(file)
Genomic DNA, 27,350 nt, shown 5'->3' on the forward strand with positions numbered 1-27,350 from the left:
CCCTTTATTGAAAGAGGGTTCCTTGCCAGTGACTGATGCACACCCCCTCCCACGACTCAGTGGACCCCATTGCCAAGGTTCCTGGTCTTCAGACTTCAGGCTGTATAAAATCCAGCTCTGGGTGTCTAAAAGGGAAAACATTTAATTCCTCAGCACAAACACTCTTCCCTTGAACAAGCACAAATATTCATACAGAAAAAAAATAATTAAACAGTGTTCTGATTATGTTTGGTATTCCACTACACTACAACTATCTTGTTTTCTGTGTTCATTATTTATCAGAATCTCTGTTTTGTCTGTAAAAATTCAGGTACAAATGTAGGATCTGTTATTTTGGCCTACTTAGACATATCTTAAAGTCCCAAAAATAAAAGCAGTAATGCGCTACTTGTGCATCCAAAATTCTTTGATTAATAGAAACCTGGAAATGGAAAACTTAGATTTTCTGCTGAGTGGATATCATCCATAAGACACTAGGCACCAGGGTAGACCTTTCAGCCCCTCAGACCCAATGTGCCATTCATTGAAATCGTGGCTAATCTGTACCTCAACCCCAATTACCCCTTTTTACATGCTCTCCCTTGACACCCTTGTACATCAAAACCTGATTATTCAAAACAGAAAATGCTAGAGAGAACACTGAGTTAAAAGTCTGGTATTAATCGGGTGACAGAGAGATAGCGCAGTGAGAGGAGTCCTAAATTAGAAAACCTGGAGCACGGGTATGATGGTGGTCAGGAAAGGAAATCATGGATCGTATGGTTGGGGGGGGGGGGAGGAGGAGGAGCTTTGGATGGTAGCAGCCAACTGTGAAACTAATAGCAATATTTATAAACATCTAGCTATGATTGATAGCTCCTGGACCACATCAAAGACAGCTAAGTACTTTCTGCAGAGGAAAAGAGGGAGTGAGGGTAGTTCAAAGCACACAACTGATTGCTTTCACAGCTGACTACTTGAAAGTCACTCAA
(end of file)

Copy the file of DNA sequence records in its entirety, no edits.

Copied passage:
Genomic DNA, 27,350 nt, shown 5'->3' on the forward strand with positions numbered 1-27,350 from the left:
CCCTTTATTGAAAGAGGGTTCCTTGCCAGTGACTGATGCACACCCCCTCCCACGACTCAGTGGACCCCATTGCCAAGGTTCCTGGTCTTCAGACTTCAGGCTGTATAAAATCCAGCTCTGGGTGTCTAAAAGGGAAAACATTTAATTCCTCAGCACAAACACTCTTCCCTTGAACAAGCACAAATATTCATACAGAAAAAAAATAATTAAACAGTGTTCTGATTATGTTTGGTATTCCACTACACTACAACTATCTTGTTTTCTGTGTTCATTATTTATCAGAATCTCTGTTTTGTCTGTAAAAATTCAGGTACAAATGTAGGATCTGTTATTTTGGCCTACTTAGACATATCTTAAAGTCCCAAAAATAAAAGCAGTAATGCGCTACTTGTGCATCCAAAATTCTTTGATTAATAGAAACCTGGAAATGGAAAACTTAGATTTTCTGCTGAGTGGATATCATCCATAAGACACTAGGCACCAGGGTAGACCTTTCAGCCCCTCAGACCCAATGTGCCATTCATTGAAATCGTGGCTAATCTGTACCTCAACCCCAATTACCCCTTTTTACATGCTCTCCCTTGACACCCTTGTACATCAAAACCTGATTATTCAAAACAGAAAATGCTAGAGAGAACACTGAGTTAAAAGTCTGGTATTAATCGGGTGACAGAGAGATAGCGCAGTGAGAGGAGTCCTAAATTAGAAAACCTGGAGCACGGGTATGATGGTGGTCAGGAAAGGAAATCATGGATCGTATGGTTGGGGGGGGGGGGAGGAGGAGGAGCTTTGGATGGTAGCAGCCAACTGTGAAACTAATAGCAATATTTATAAACATCTAGCTATGATTGATAGCTCCTGGACCACATCAAAGACAGCTAAGTACTTTCTGCAGAGGAAAAGAGGGAGTGAGGGTAGTTCAAAGCACACAACTGATTGCTTTCACAGCTGACTACTTGAAAGTCACTCAA